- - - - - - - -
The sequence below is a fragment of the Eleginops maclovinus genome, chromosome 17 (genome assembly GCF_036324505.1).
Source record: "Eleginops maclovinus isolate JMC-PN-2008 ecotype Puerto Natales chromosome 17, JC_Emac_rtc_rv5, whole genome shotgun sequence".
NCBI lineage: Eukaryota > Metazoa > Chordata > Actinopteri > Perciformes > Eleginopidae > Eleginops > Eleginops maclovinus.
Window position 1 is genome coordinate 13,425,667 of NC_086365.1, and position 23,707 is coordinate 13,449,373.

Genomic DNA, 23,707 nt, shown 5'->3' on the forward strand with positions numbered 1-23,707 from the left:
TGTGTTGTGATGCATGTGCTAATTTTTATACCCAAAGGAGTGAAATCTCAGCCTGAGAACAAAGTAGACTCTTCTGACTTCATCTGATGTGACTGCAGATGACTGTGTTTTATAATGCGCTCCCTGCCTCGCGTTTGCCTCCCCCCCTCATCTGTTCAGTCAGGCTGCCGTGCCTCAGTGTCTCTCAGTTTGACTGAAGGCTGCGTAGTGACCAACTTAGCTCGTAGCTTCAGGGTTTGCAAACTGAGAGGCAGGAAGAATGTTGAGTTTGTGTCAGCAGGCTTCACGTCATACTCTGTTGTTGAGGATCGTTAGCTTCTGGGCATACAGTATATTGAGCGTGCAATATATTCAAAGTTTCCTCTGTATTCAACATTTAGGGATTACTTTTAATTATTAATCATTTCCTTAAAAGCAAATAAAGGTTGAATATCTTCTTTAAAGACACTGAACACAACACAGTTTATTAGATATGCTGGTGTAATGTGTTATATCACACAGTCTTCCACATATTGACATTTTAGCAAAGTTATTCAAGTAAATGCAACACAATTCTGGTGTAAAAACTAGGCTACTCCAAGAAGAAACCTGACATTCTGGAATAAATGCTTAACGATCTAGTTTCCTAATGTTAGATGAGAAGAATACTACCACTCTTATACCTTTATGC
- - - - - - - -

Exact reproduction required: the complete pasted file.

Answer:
The sequence below is a fragment of the Eleginops maclovinus genome, chromosome 17 (genome assembly GCF_036324505.1).
Source record: "Eleginops maclovinus isolate JMC-PN-2008 ecotype Puerto Natales chromosome 17, JC_Emac_rtc_rv5, whole genome shotgun sequence".
NCBI lineage: Eukaryota > Metazoa > Chordata > Actinopteri > Perciformes > Eleginopidae > Eleginops > Eleginops maclovinus.
Window position 1 is genome coordinate 13,425,667 of NC_086365.1, and position 23,707 is coordinate 13,449,373.

Genomic DNA, 23,707 nt, shown 5'->3' on the forward strand with positions numbered 1-23,707 from the left:
TGTGTTGTGATGCATGTGCTAATTTTTATACCCAAAGGAGTGAAATCTCAGCCTGAGAACAAAGTAGACTCTTCTGACTTCATCTGATGTGACTGCAGATGACTGTGTTTTATAATGCGCTCCCTGCCTCGCGTTTGCCTCCCCCCCTCATCTGTTCAGTCAGGCTGCCGTGCCTCAGTGTCTCTCAGTTTGACTGAAGGCTGCGTAGTGACCAACTTAGCTCGTAGCTTCAGGGTTTGCAAACTGAGAGGCAGGAAGAATGTTGAGTTTGTGTCAGCAGGCTTCACGTCATACTCTGTTGTTGAGGATCGTTAGCTTCTGGGCATACAGTATATTGAGCGTGCAATATATTCAAAGTTTCCTCTGTATTCAACATTTAGGGATTACTTTTAATTATTAATCATTTCCTTAAAAGCAAATAAAGGTTGAATATCTTCTTTAAAGACACTGAACACAACACAGTTTATTAGATATGCTGGTGTAATGTGTTATATCACACAGTCTTCCACATATTGACATTTTAGCAAAGTTATTCAAGTAAATGCAACACAATTCTGGTGTAAAAACTAGGCTACTCCAAGAAGAAACCTGACATTCTGGAATAAATGCTTAACGATCTAGTTTCCTAATGTTAGATGAGAAGAATACTACCACTCTTATACCTTTATGC